PC, Nintendo Switch, PS4, PS5, Xbox One, Xbox Series X|S
Ikai is the debut game from Spanish indie devs, Endflame. In this first-person psychological horror, you play as a young priestess in feudal Japan who is trying to rid her shrine of spirits. It’s an interesting take on Japanese folklore, with some genuinely tense moments. Although, whether it delivers on the promise of being a psychological horror is definitely up for debate.
After your Uncle suddenly disappears, the temple is overcome by Yokai – malevolent or mischievous spirits in Japanese folklore. In order to survive the onslaught, you must explore the Shrine and its surrounding area to find and destroy cursed objects. Once you locate the source of the supernatural energy, you paint protective seals to purify the item and restore balance. At a table, you hold down Circle to apply the ink and use the analogue stick to paint. As you can imagine, it’s not the most accurate design in the world as it can be hard to stay within the lines using only a controller (I imagine this will be easier on PC with a mouse, although I haven’t tested it).
It’s not all plain sailing though; as you gather items to complete a seal, you’re stalked by a spirit that will stop at nothing to destroy you. In one of the earlier purification ceremonies, you’re frantically darting around the Shrine to find some more ink to exorcise a cursed mask. Approaching the library where the ink is stored, a shadowy figure wanders the corridors. Here, you can change into stealth mode by pressing X, which is essentially a crouch that softens your footsteps.
These moments are really tense and you’ll be sweating buckets by the time you make it across safely. Even worse, when you run back to the table to complete the seal you’ll need to do so before the spirits finds you. Friendly warning – you may need a spare change of underwear if you’re too slow. Although jump scares are thought of as cheap, Ikai really knows how to get you at the worst possible time.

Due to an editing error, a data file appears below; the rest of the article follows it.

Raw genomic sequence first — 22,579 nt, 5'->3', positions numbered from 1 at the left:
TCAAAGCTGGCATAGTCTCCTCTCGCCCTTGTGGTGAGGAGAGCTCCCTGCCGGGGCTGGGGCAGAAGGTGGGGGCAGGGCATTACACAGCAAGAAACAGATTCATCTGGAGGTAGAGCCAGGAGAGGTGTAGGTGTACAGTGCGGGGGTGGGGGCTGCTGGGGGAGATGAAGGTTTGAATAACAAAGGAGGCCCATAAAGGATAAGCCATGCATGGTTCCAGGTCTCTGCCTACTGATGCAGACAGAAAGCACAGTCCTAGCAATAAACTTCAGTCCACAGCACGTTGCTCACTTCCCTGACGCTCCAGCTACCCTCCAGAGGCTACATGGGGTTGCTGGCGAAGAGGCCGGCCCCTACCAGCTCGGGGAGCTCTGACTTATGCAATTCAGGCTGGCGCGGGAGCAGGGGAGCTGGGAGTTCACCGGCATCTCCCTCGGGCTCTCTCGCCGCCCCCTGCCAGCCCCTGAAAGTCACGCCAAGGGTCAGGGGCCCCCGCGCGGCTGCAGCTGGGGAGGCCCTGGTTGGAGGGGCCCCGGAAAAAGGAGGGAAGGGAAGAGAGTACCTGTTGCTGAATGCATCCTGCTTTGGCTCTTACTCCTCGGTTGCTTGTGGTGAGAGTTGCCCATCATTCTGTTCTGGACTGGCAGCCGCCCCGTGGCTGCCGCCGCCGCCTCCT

Who you gonna call?
It’s refreshing to play a game that eschews combat. Instead, you’ll need to rely on your skills and wits to banish spirits. While much of Ikai involves hiding, fleeing and using stealth, there are a few puzzles thrown into the mix, too. In the second ceremony, you barricade yourself into a room with no exits to avoid being eaten by the Yokai. At first glance, there’s nowhere left for you to run. But if you take the time to examine each object, you’ll notice a series of strange markings that look like some kind of lock combination.
This is probably the strongest puzzle design in the game (although it isn’t particularly original) and provides a welcome change of pace from running around like a Ghostbuster. Sadly, the other puzzles are so obtuse I had to contact the publisher for help. Even after learning the solution, I still had no idea what it meant or how you’re supposed to reach that conclusion from what the environment gives you.
While Ikai creates a tense and unsettling atmosphere through gameplay, the storytelling leaves a lot to be desired. Dialogue is very on the nose and poorly constructed (a result of sub-par localisation, perhaps) and the voice acting is way over the top. Granted, there’s not a ton of narration throughout the game, but the saccharine, child-like American accents really grate. It’s a shame that Japanese voice actors aren’t used given the attention to other cultural details.
Speaking of which, throughout the game you can collect pages of manuscripts detailing Japanese folklore, as well as contemporary artefacts. These can be accessed in the Start menu for more information. Here, you can learn more about the setting and its history/culture, although they don’t ultimately tie in or affect story.
Are you afraid of the dark?
Ikai looks good enough, despite being rough around the edges. It’s clearly aiming towards photorealism, although foliage and certain textures can look a little dodgy. Saying that, it succeeds in creating a gloomy, foreboding atmosphere, from the sparse, shaded forest to the murky underground caves. However, the main issue with Ikai is with lighting. A lot of the temple areas are poorly lit, with sections that are barely visible. This means you’ll likely miss out on important items and interactions. Adjusting the gamma settings in the start menu doesn’t help either, merely bleaching the whole screen. Some of the on-screen icons are also really small, so it can be hard to figure out what you can interact with.
On the whole, Ikai uses sound well to enhance its creepy atmosphere. In the chapel, you’ll hear a rambling of disembodied whispers floating on the air; in the forest, an unsettling caw of crows. Other effects sound cheap, in particular, your footsteps, which are incredibly loud and quite obviously on a loop. The game does enough to immerse you in your surroundings, but the odd noise here and there will take you out of it.
Ikai Review: Final Thoughts
Ikai is an interesting take on the genre with some genuine moments of tension, but it’s nowhere near the scariest thing you’ll ever play. It largely succeeds in creating an unsettling atmosphere, but a lot of the horror comes from jump scares rather than anything deeper or psychological. The earlier purification ceremonies are well designed, although the latter stages of the game are anticlimactic. Given the short gameplay length (it took me around 3 hours to complete), there’s no harm in giving it a go if you’re already a fan of the genre.